The problem with this argument, however, is that the provisions of the Copyright Amendment Bill do not meet the objectives of the treaty. The bill falls short of the treaty’s expansive strategy for facilitating greater access for blind and visually impaired people. And this shortcoming is dwarfed by the host of other problems the bill introduces that will negatively impact our creative sector.

What makes the insistence on the signing of the deficient bill all the more puzzling is that there are other, more immediate legal mechanisms that can be implemented to give effect to the treaty and improve access for the visually impaired. For example, the minister of trade and industry can enact regulations under the current Copyright Act that would bring South African law in line with the provisions of the treaty. For a skilled drafter, this would not be difficult, and we do not know of anyone in the creative sector that would oppose targeted regulations with the sole focus of acceding to the treaty.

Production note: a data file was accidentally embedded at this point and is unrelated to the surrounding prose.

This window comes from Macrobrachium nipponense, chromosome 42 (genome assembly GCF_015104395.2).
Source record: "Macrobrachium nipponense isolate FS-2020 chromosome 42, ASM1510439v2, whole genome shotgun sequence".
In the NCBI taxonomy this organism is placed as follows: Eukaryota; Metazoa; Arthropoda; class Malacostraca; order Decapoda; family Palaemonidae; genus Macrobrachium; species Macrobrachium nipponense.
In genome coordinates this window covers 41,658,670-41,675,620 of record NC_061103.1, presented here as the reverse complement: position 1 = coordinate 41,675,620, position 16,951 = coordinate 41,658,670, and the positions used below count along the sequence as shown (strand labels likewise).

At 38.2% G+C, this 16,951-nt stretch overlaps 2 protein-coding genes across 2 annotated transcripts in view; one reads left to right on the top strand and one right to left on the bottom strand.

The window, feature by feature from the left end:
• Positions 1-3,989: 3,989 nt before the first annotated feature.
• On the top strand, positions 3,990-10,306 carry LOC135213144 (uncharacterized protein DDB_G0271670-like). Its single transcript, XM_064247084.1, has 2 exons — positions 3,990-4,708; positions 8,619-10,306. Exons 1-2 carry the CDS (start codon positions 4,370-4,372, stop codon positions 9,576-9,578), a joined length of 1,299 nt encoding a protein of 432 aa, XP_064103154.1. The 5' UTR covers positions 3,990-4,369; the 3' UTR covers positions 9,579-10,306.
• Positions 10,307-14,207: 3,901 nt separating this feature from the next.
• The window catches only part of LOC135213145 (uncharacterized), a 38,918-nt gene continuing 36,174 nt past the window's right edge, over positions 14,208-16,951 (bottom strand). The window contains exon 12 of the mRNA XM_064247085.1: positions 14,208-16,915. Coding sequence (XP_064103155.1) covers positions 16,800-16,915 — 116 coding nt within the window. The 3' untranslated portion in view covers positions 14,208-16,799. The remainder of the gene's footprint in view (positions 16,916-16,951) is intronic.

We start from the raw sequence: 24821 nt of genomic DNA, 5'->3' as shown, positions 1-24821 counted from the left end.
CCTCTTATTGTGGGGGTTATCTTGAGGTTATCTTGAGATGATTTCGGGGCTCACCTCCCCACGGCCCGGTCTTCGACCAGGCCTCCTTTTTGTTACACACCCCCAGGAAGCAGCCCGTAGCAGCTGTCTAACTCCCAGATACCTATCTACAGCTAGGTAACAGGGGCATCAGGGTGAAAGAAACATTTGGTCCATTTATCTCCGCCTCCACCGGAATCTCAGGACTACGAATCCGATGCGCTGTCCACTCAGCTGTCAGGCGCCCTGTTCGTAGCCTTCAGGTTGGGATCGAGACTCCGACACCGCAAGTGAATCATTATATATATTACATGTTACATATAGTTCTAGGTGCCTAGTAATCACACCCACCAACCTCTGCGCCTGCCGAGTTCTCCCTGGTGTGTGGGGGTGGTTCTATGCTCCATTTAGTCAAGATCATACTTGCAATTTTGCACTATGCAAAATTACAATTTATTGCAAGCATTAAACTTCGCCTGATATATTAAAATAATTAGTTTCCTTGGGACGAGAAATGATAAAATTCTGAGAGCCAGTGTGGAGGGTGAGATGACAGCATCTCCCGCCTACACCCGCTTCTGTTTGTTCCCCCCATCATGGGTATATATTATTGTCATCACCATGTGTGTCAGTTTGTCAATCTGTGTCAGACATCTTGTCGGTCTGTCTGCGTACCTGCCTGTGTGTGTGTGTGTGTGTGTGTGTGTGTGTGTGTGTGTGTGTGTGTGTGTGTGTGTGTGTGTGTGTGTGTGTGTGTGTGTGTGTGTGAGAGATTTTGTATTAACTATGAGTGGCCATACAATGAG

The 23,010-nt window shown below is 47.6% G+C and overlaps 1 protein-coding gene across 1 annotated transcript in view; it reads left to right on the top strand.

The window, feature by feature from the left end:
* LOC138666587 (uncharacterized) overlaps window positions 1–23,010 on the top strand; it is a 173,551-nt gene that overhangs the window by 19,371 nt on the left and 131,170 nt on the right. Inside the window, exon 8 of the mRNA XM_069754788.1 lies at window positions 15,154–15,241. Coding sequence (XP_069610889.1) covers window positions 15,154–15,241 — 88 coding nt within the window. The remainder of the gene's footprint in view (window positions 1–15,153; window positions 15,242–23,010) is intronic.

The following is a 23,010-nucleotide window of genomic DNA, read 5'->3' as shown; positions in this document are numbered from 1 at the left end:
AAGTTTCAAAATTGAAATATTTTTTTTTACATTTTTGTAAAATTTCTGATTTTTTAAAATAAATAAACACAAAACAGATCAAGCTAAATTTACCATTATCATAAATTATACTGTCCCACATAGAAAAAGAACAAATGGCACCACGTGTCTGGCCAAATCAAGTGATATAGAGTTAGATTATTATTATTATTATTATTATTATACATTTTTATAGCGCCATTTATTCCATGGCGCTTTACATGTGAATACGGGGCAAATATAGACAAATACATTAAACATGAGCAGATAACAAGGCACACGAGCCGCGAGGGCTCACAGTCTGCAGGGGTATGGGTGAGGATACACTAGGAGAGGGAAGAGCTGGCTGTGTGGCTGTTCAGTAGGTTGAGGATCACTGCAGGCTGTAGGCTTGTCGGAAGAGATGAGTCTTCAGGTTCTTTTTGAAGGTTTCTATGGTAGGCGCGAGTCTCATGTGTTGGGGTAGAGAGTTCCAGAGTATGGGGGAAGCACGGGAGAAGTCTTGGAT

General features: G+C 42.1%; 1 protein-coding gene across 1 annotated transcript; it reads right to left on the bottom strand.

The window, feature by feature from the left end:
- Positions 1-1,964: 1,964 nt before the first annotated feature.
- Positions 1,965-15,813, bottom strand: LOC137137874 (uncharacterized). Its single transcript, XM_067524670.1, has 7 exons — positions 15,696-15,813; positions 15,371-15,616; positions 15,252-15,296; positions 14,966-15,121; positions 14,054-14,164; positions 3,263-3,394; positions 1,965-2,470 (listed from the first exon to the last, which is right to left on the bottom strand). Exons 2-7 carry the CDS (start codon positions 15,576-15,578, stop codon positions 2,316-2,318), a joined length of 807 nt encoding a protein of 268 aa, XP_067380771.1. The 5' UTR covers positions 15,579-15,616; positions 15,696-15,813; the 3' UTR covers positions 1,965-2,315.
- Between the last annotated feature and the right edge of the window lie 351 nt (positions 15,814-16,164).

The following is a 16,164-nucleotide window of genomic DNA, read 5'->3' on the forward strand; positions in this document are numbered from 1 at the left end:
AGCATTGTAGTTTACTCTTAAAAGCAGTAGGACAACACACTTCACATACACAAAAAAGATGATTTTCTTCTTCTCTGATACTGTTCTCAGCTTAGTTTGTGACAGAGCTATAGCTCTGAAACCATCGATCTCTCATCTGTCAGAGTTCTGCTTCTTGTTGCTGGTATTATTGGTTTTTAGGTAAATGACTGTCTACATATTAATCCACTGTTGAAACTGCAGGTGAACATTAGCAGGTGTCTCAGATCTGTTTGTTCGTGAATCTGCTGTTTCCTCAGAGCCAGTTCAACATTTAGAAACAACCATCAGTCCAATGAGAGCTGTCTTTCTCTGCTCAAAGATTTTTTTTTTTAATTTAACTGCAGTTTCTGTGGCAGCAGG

If this is possible, it is undoubtedly the quickest and most sensible way to attain the practical advantages flowing from accession to the treaty. The key advantage would be full participation consistent with the harmonised structure of the treaty and full access to the Accessible Book Consortium (ABC) – over 620,000 copies of accessible format copies of books (ABC is supported by the World Blind Union, the International Publishers Association and WIPO, among others).

If regulations are not enough, the Department of Trade and Industry could introduce a simple amendment to the existing Copyright Act that adds an exception to copyright protections in order to expand access to material for blind and visually impaired people. Given that there is near-universal support for making these materials more accessible, that amendment could be passed and assented to by the president with little fuss while the other issues in the current bill are debated.